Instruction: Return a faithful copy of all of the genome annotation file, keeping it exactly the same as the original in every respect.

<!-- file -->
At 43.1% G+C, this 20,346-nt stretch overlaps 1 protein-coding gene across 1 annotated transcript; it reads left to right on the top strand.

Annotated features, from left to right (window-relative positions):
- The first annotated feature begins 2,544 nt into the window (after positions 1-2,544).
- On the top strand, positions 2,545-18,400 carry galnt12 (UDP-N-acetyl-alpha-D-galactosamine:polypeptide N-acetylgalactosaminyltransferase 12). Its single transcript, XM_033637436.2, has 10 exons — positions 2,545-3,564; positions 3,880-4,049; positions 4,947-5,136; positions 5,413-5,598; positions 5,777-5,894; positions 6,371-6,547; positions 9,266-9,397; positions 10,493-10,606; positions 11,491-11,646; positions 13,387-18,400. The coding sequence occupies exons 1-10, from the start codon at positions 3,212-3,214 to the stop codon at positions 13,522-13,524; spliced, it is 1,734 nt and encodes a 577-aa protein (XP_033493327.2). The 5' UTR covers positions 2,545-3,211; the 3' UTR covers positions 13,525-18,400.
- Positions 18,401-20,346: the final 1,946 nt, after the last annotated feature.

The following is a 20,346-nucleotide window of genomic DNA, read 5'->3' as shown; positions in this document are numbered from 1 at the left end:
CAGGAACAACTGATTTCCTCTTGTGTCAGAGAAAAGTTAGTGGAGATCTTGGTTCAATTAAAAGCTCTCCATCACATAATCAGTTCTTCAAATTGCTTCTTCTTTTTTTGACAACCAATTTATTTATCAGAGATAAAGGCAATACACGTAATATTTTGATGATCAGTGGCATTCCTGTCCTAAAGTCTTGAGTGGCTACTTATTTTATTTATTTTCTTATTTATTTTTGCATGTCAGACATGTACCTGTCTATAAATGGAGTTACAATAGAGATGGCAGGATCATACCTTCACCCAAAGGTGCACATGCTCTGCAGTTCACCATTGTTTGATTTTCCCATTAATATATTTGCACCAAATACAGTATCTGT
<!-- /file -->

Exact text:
At 43.1% G+C, this 20,346-nt stretch overlaps 1 protein-coding gene across 1 annotated transcript; it reads left to right on the top strand.

Annotated features, from left to right (window-relative positions):
- The first annotated feature begins 2,544 nt into the window (after positions 1-2,544).
- On the top strand, positions 2,545-18,400 carry galnt12 (UDP-N-acetyl-alpha-D-galactosamine:polypeptide N-acetylgalactosaminyltransferase 12). Its single transcript, XM_033637436.2, has 10 exons — positions 2,545-3,564; positions 3,880-4,049; positions 4,947-5,136; positions 5,413-5,598; positions 5,777-5,894; positions 6,371-6,547; positions 9,266-9,397; positions 10,493-10,606; positions 11,491-11,646; positions 13,387-18,400. The coding sequence occupies exons 1-10, from the start codon at positions 3,212-3,214 to the stop codon at positions 13,522-13,524; spliced, it is 1,734 nt and encodes a 577-aa protein (XP_033493327.2). The 5' UTR covers positions 2,545-3,211; the 3' UTR covers positions 13,525-18,400.
- Positions 18,401-20,346: the final 1,946 nt, after the last annotated feature.

The following is a 20,346-nucleotide window of genomic DNA, read 5'->3' as shown; positions in this document are numbered from 1 at the left end:
CAGGAACAACTGATTTCCTCTTGTGTCAGAGAAAAGTTAGTGGAGATCTTGGTTCAATTAAAAGCTCTCCATCACATAATCAGTTCTTCAAATTGCTTCTTCTTTTTTTGACAACCAATTTATTTATCAGAGATAAAGGCAATACACGTAATATTTTGATGATCAGTGGCATTCCTGTCCTAAAGTCTTGAGTGGCTACTTATTTTATTTATTTTCTTATTTATTTTTGCATGTCAGACATGTACCTGTCTATAAATGGAGTTACAATAGAGATGGCAGGATCATACCTTCACCCAAAGGTGCACATGCTCTGCAGTTCACCATTGTTTGATTTTCCCATTAATATATTTGCACCAAATACAGTATCTGT